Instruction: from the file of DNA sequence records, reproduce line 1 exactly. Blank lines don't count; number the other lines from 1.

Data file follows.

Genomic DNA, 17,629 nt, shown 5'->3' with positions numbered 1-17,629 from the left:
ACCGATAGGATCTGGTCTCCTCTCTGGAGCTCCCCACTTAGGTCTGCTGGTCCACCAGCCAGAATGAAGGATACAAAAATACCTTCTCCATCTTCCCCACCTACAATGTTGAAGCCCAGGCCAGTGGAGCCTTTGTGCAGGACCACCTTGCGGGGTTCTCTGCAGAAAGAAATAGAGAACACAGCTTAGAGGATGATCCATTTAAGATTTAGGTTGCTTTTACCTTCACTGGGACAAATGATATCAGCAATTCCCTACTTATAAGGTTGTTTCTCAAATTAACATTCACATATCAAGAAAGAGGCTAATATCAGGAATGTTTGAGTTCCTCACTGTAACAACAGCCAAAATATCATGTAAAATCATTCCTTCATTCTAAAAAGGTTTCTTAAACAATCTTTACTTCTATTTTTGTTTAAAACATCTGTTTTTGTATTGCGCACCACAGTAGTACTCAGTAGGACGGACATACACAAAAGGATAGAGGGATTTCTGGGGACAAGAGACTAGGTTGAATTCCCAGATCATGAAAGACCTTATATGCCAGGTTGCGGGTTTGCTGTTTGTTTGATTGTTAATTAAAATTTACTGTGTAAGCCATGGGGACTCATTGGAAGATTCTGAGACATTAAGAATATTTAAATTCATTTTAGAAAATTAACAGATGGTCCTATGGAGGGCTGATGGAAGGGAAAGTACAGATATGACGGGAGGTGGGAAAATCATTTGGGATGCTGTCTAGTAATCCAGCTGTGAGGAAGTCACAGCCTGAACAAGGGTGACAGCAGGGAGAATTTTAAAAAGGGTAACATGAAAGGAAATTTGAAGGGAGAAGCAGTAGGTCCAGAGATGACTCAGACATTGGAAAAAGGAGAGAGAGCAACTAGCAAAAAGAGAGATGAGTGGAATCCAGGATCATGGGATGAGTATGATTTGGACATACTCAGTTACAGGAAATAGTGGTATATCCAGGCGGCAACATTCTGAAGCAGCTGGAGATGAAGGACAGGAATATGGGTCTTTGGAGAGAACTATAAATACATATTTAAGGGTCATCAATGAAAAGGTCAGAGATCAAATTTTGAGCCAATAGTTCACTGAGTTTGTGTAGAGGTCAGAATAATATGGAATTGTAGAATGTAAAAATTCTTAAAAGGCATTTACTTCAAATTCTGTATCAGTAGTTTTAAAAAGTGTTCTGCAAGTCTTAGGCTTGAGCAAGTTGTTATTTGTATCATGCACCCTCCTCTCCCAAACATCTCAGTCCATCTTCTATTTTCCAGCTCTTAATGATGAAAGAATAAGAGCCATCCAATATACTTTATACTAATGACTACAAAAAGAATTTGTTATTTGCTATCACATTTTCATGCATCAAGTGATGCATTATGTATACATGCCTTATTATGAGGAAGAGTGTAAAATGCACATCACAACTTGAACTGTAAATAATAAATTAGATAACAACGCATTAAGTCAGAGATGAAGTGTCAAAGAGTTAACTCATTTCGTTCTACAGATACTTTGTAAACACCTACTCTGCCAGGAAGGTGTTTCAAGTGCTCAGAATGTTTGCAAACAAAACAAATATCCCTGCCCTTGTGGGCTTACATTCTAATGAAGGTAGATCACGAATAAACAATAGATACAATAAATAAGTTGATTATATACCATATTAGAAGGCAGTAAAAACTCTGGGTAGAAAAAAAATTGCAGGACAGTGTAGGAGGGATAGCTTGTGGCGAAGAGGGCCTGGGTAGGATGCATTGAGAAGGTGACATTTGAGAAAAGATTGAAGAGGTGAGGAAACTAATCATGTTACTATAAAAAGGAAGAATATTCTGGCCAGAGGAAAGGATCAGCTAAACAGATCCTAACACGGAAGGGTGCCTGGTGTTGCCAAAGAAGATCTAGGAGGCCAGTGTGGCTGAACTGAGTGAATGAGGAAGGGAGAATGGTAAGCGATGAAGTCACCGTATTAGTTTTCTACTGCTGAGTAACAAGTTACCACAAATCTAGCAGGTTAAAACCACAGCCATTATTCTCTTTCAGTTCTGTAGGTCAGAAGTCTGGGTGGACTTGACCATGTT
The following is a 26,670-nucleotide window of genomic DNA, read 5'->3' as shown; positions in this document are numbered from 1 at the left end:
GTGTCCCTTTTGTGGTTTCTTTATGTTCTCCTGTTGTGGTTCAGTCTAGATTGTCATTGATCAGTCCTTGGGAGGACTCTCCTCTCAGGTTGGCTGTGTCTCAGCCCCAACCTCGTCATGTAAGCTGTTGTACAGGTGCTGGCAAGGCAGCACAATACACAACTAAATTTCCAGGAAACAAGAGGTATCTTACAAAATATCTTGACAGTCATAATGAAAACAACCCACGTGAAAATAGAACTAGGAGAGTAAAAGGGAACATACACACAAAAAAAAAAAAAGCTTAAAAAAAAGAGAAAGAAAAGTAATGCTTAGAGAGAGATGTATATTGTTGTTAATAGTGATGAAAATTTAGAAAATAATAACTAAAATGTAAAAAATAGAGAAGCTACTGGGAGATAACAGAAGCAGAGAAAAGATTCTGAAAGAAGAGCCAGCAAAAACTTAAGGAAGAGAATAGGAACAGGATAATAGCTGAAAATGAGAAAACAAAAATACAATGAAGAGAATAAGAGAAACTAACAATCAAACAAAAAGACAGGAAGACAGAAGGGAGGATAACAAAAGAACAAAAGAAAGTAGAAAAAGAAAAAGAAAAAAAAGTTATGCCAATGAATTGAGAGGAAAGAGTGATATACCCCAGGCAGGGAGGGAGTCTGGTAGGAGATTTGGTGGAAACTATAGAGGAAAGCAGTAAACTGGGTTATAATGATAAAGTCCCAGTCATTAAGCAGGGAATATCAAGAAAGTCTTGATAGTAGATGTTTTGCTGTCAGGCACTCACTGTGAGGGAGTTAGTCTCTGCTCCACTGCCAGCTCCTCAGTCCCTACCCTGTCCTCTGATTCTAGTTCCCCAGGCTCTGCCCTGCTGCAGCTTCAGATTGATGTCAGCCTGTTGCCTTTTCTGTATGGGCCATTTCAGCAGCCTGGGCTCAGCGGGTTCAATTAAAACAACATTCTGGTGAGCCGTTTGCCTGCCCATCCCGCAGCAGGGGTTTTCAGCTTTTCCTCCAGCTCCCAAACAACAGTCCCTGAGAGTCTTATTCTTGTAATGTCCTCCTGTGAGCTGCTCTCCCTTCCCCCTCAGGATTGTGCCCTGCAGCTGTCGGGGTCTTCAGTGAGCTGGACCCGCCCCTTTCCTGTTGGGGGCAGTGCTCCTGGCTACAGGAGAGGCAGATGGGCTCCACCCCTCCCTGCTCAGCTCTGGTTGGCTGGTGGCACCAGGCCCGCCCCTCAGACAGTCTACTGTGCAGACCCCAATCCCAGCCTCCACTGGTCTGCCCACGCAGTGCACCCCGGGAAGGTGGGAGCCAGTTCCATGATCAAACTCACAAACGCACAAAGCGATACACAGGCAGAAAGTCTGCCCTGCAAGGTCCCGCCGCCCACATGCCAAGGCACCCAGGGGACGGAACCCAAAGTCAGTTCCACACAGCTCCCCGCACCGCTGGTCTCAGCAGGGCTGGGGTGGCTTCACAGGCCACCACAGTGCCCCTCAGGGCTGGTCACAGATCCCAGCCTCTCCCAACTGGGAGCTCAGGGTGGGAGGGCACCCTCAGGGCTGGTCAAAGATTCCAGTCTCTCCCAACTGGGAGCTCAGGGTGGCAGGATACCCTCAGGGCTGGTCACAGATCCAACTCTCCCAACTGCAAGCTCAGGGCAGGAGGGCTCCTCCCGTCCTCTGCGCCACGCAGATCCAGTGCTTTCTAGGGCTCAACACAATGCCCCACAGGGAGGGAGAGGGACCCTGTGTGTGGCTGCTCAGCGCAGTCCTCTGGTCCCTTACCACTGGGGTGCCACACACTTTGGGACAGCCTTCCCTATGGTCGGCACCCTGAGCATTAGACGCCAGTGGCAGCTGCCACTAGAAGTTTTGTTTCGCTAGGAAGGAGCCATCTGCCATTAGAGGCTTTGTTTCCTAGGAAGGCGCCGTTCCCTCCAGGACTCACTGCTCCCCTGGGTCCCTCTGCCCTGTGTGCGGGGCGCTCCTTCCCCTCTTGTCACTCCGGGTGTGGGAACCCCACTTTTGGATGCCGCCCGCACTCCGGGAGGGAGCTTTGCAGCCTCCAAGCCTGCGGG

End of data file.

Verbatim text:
Genomic DNA, 17,629 nt, shown 5'->3' with positions numbered 1-17,629 from the left: